Penfolds Bin 389 Cabernet Shiraz 2010, $75
Depth and definition of fruit elevate 2010 among the great 389s of all time, displaying immaculate tension between concentration, vibrant lift and structural assuredness that make it both enticing right away and charge it with the stamina to live very long. Built around a core of Coonawarra cabernet and Barossa shiraz, with support from Wrattonbully, Robe, McLaren Vale, Padthaway and the Adelaide Hills, this is a 389 of such depth of colour that it barely shows a rim at all, and what there is of it is a luminescent purple. There is a core of immaculately ripe, sumptuous, even succulent fruit to the palate, yet eminently structured and impeccably poised, with beautifully fine and structurally honed tannins that promise to propel it very long into the future. A magnificent core of impeccably polished black cherries, glossy blackberries and liquorice straps retains a bright liveliness and monumental line and length. To quote Gago, “This is the Bin 389 we’ve been waiting for!”
Penfolds Bin 407 Cabernet Sauvignon 2010, $75
In classic 2010 style, Bin 407 is approachable from the outset, yet with a tremendous future before it. With magnificent colour, intensity and purity, this is a wine of inky power of deep-set blackcurrant, black plum and cassis fruit of seamless line and incredible persistence. Yet for all of its concentration, it retains a lightness on its feet, with a tangy acid profile and a lifted violet perfume that give a sense of space to its intensity, drawing out cabernet’s more refined hallmarks of capsicum, tobacco and crunchy redcurrants. Tannins are firm, fine and well-gauged to the stature of the wine, promising that this stunning 407 will be exceedingly long-lived. For the record, Coonawarra takes the lead, with support from Wrattonbully, Robe, McLaren Vale and Padthaway.
Penfolds Bin 150 Marananga Shiraz 2010, $75
2010 was a sensational season for Marananga, capturing the sweet, lush, ripe core of blueberry and blackberry fruits, liquorice straps and dark chocolate that characterise the village. It holds everything securely in place with lively acidity and firm tannins of finely-structured tension. Definitive Barossa shiraz in a magnificent vintage.
Penfolds St Henri Shiraz 2009, $95
2009 is an impressive St Henri, more a sleeper than a blockbuster, with a very long future before it. Impressively focused crunchy red berries, plums, blueberries and liquorice define a palate with an undercurrent of gentle dark chocolate. The finish rises to a black fruit and liquorice crescendo, with the savoury tannin definition that defines 2009 carrying its fruit with exceptional persistence and a calm yet confident refinement. Robe is the prominent fruit source here, with strong support from SA’s all stars of the Barossa Valley, Adelaide Hills, Wrattonbully, Clare Valley and McLaren Vale.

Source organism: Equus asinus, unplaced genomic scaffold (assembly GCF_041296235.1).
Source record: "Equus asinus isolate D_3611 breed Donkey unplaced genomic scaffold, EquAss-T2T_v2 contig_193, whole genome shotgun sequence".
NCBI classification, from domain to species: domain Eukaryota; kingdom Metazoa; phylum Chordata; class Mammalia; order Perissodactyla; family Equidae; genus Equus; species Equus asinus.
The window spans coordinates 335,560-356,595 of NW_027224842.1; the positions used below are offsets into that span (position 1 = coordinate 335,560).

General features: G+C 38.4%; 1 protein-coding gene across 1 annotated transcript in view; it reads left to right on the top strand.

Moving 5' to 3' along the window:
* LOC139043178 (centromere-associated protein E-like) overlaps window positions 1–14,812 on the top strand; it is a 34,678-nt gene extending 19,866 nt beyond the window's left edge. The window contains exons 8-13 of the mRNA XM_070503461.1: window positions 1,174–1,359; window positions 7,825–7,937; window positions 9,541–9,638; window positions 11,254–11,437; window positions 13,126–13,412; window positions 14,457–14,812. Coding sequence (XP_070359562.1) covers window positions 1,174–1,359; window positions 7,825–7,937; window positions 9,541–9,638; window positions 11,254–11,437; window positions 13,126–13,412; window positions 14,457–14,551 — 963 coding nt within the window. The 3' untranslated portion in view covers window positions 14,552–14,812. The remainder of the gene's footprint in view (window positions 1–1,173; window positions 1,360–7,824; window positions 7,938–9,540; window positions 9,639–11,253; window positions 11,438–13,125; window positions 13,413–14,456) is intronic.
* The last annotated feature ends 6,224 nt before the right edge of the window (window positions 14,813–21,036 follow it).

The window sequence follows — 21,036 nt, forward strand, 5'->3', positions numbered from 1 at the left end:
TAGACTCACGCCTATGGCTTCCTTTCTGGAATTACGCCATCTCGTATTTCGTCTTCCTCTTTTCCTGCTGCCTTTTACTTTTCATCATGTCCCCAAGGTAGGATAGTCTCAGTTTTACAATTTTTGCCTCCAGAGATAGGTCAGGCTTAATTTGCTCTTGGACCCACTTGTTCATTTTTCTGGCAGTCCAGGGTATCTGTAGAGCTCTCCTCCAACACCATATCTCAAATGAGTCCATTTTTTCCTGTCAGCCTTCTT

Penfolds Grandfather Rare Tawny NV, $99
With an average age between 20 and 25 years, Grandfather has evolved wonderful complexity of aromas of bitter walnuts, dried fruits, burnt toffee, Christmas cake, raisins and hints of black olives and woodspice. A luscious and complex palate captures deeply-layered complexity with a freshness and a clean finish that maintains its savoury, lively poise, thanks to immaculately integrated spirit, refreshing acidity and understated sweetness. Grand, indeed.
Penfolds Yattarna Chardonnay 2010, $130
In structure and refinement, 2010 is an eminently enduring and exactingly honed Yattarna at the pinnacle of the style. A whopping 96 percent Tasmanian fruit defines a breathtakingly refined structure, with high-tensile acidity that impales its core and penetrates long into the finish. There’s a wonderful interplay here between the cut of fresh lemon and crunchy pear fruit, the presence of white peach and fig and the layered struck flint and charcuterie complexity of barrel fermentation. This is a captivating Yattarna of confidence, focus and purity of structure.
Penfolds Magill Estate Shiraz 2010, $130
2010 is a magnificent Magill that ranks among the finest. It displays an impressively deep hue for this vineyard, a wine of voluptuous dark berry compote and delightful focus of blackberry, blueberry and liquorice fruit. It has outstanding drive and energy, with immense concentration, beautifully encased in those classic, silky yet commanding Magill tannins. It does so with effortlessly poised definition, fine-grained structure, and impeccable internal harmony. One of three bottles I tasted was distinctly corky and stripped on the finish, a reminder to always check that you’re buying the screw-capped version.
Penfolds RWT Barossa Valley Shiraz 2010, $175